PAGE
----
The International Olympic Committee and the Government of Japan have both provided assurances that the Olympic Games in Tokyo will go ahead in the summer of this year. “We are fully concentrated on and committed to the successful and safe delivery of the Olympic and Paralympic Games Tokyo 2020, starting on 23 July with the Olympic Games and 24 August with the Paralympic Games,” Thomas Bach, the IOC President, said after the Executive Board meeting.
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The Czech Olympic Committee is also working hard on its preparations. “On the 9th of February a briefing is scheduled on the theme of basic scenarios for organisation of the Games, which we are all keenly anticipating,” said Jiří Kejval, President of the Czech NOC. “I want to assure athletes and fans that cancellation of the Games is not on the agenda. The holding of the Games is supported by the largest countries in the world, and the significance of them taking place, and the benefit for society has also been acknowledged by the United Nations.”
“Of course, there are currently many things that are uncertain, but we firmly believe that the Games will take place."
The Czech Team has currently secured 42 places, with the most recent being swimmer Kristýna Horská. Further qualification competitions will take place in the coming months. “Of course, there are currently many things that are uncertain, but we firmly believe that the Games will take place. Therefore, we are now, for example, testing nano face masks, which we want to take with us. We have also taken delivery of mattresses for the athletes, so they can try them out before the Games,” said Martin Doktor, Sport Director of the Czech Olympic Committee.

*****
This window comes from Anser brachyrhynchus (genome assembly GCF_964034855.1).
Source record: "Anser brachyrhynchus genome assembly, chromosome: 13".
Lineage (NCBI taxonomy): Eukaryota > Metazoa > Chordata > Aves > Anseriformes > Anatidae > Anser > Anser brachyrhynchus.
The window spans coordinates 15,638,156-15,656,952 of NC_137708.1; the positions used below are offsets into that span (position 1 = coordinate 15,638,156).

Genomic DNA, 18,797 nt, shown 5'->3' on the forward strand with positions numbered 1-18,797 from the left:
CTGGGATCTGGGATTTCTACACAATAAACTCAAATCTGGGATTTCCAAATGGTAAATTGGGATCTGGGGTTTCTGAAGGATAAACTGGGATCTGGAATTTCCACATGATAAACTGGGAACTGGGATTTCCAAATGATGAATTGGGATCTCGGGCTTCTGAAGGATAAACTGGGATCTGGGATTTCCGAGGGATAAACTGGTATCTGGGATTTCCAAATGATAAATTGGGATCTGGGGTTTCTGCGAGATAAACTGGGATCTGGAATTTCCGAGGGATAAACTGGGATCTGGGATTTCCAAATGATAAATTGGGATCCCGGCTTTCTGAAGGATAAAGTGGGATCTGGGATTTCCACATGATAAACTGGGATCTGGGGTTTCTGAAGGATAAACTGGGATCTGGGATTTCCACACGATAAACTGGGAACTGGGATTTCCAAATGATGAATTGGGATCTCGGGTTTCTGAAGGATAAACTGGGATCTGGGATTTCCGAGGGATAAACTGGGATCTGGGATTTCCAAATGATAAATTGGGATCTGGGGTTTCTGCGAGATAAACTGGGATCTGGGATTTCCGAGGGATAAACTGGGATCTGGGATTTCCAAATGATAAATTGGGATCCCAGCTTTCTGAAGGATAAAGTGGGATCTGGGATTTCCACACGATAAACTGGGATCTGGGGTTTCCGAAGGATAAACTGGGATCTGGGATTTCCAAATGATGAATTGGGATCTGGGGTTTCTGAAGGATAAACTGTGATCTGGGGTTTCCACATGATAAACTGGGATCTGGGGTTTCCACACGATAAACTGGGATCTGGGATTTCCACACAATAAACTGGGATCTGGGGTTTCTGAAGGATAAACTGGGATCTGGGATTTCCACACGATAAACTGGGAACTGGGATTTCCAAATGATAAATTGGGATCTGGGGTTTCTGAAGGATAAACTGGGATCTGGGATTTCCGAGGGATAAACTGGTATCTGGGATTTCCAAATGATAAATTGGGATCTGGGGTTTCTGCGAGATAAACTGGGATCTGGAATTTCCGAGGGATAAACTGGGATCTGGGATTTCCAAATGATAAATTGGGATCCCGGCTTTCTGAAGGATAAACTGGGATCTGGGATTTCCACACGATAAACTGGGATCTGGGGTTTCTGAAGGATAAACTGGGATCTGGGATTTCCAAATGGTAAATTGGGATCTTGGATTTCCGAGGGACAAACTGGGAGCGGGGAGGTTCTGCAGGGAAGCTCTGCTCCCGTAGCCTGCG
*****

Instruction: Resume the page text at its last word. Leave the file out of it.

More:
Trip to Tokyo
He and his team plan to make an inspection trip to Tokyo in early April. “For two weeks prior to travelling we will have to keep check of our health, use an application that monitors our movements, and undergo tests.” Similar conditions will probably also apply during the Games. “The latest information indicates that participants will need a PCR test within the 72 hours leading up to their departure, after arrival and then regularly at the venue. They will also be tested twelve hours before a competition, and if positive a further test three hours before the competition. These details will certainly be adjusted as the Games approach.”
They are also working on the training camps. “For example, for those in the Kōchi Prefecture we have very detailed information from our Japanese colleagues about how things will be arranged in the summer – including the distribution of rooms at the hotel, catering and transport. For me this is evidence that the Japanese are doing all they can to ensure the Games go ahead,” added Doktor.
It is already clear that the participants' stay in the Olympic Village will be shortened. “Due to restrictions regarding contact with the public, athletes will not, for example, be able to watch other sports in person. They will have to make more sacrifices than usual with respect to protection against infection, and isolation. Our measure will affect us in virtually every area of preparations – from transport to equipment. However, this is something we must all deal with,” stated Doktor.